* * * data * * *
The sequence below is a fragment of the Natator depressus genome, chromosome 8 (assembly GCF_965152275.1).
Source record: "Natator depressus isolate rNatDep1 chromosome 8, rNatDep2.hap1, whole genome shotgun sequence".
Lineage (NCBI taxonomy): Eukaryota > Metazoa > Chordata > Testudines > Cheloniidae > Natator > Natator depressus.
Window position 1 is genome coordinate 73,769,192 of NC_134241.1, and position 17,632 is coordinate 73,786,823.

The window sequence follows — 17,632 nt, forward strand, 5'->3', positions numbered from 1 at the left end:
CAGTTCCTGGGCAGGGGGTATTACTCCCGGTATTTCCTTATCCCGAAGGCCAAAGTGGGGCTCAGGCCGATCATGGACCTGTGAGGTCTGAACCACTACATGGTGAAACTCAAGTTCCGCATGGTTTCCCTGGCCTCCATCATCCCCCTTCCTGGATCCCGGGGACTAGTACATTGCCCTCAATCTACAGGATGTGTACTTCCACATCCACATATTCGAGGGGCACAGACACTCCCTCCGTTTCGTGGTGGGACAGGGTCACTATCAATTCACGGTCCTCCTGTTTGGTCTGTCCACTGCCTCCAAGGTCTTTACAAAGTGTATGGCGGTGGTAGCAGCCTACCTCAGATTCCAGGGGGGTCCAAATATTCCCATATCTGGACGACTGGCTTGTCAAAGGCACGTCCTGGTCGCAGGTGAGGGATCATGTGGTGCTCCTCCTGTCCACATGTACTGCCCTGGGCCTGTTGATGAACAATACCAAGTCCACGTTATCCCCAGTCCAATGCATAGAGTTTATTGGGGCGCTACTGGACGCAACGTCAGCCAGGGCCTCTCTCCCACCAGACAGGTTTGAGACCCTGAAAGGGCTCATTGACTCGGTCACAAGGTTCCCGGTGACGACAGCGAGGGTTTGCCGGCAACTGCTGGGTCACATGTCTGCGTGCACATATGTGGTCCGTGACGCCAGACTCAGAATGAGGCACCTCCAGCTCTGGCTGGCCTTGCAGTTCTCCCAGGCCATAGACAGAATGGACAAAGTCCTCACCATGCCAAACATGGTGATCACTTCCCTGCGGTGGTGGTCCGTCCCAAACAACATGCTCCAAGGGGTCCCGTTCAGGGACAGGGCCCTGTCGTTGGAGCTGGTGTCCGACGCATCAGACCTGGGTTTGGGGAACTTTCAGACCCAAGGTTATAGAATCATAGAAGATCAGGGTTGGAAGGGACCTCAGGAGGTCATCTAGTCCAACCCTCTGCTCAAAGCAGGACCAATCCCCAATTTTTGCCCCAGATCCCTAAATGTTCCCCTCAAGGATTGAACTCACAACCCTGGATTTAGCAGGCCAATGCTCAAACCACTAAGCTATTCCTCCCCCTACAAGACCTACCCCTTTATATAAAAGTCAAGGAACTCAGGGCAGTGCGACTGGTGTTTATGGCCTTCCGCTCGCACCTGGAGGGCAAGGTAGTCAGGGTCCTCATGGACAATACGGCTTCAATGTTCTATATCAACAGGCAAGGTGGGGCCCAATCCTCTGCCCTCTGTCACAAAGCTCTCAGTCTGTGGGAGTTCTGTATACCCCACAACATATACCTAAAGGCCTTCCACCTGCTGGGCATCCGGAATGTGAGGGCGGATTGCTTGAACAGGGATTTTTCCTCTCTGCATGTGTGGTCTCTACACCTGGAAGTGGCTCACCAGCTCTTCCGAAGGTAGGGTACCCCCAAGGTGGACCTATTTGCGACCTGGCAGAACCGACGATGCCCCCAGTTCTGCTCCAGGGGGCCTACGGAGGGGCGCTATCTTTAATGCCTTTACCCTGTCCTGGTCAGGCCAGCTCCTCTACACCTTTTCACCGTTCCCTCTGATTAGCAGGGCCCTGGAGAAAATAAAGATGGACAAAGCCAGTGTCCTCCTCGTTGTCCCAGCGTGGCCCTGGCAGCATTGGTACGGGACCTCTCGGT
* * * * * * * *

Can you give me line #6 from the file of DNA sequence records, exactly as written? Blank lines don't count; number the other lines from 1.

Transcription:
CAGTTCCTGGGCAGGGGGTATTACTCCCGGTATTTCCTTATCCCGAAGGCCAAAGTGGGGCTCAGGCCGATCATGGACCTGTGAGGTCTGAACCACTACATGGTGAAACTCAAGTTCCGCATGGTTTCCCTGGCCTCCATCATCCCCCTTCCTGGATCCCGGGGACTAGTACATTGCCCTCAATCTACAGGATGTGTACTTCCACATCCACATATTCGAGGGGCACAGACACTCCCTCCGTTTCGTGGTGGGACAGGGTCACTATCAATTCACGGTCCTCCTGTTTGGTCTGTCCACTGCCTCCAAGGTCTTTACAAAGTGTATGGCGGTGGTAGCAGCCTACCTCAGATTCCAGGGGGGTCCAAATATTCCCATATCTGGACGACTGGCTTGTCAAAGGCACGTCCTGGTCGCAGGTGAGGGATCATGTGGTGCTCCTCCTGTCCACATGTACTGCCCTGGGCCTGTTGATGAACAATACCAAGTCCACGTTATCCCCAGTCCAATGCATAGAGTTTATTGGGGCGCTACTGGACGCAACGTCAGCCAGGGCCTCTCTCCCACCAGACAGGTTTGAGACCCTGAAAGGGCTCATTGACTCGGTCACAAGGTTCCCGGTGACGACAGCGAGGGTTTGCCGGCAACTGCTGGGTCACATGTCTGCGTGCACATATGTGGTCCGTGACGCCAGACTCAGAATGAGGCACCTCCAGCTCTGGCTGGCCTTGCAGTTCTCCCAGGCCATAGACAGAATGGACAAAGTCCTCACCATGCCAAACATGGTGATCACTTCCCTGCGGTGGTGGTCCGTCCCAAACAACATGCTCCAAGGGGTCCCGTTCAGGGACAGGGCCCTGTCGTTGGAGCTGGTGTCCGACGCATCAGACCTGGGTTTGGGGAACTTTCAGACCCAAGGTTATAGAATCATAGAAGATCAGGGTTGGAAGGGACCTCAGGAGGTCATCTAGTCCAACCCTCTGCTCAAAGCAGGACCAATCCCCAATTTTTGCCCCAGATCCCTAAATGTTCCCCTCAAGGATTGAACTCACAACCCTGGATTTAGCAGGCCAATGCTCAAACCACTAAGCTATTCCTCCCCCTACAAGACCTACCCCTTTATATAAAAGTCAAGGAACTCAGGGCAGTGCGACTGGTGTTTATGGCCTTCCGCTCGCACCTGGAGGGCAAGGTAGTCAGGGTCCTCATGGACAATACGGCTTCAATGTTCTATATCAACAGGCAAGGTGGGGCCCAATCCTCTGCCCTCTGTCACAAAGCTCTCAGTCTGTGGGAGTTCTGTATACCCCACAACATATACCTAAAGGCCTTCCACCTGCTGGGCATCCGGAATGTGAGGGCGGATTGCTTGAACAGGGATTTTTCCTCTCTGCATGTGTGGTCTCTACACCTGGAAGTGGCTCACCAGCTCTTCCGAAGGTAGGGTACCCCCAAGGTGGACCTATTTGCGACCTGGCAGAACCGACGATGCCCCCAGTTCTGCTCCAGGGGGCCTACGGAGGGGCGCTATCTTTAATGCCTTTACCCTGTCCTGGTCAGGCCAGCTCCTCTACACCTTTTCACCGTTCCCTCTGATTAGCAGGGCCCTGGAGAAAATAAAGATGGACAAAGCCAGTGTCCTCCTCGTTGTCCCAGCGTGGCCCTGGCAGCATTGGTACGGGACCTCTCGGT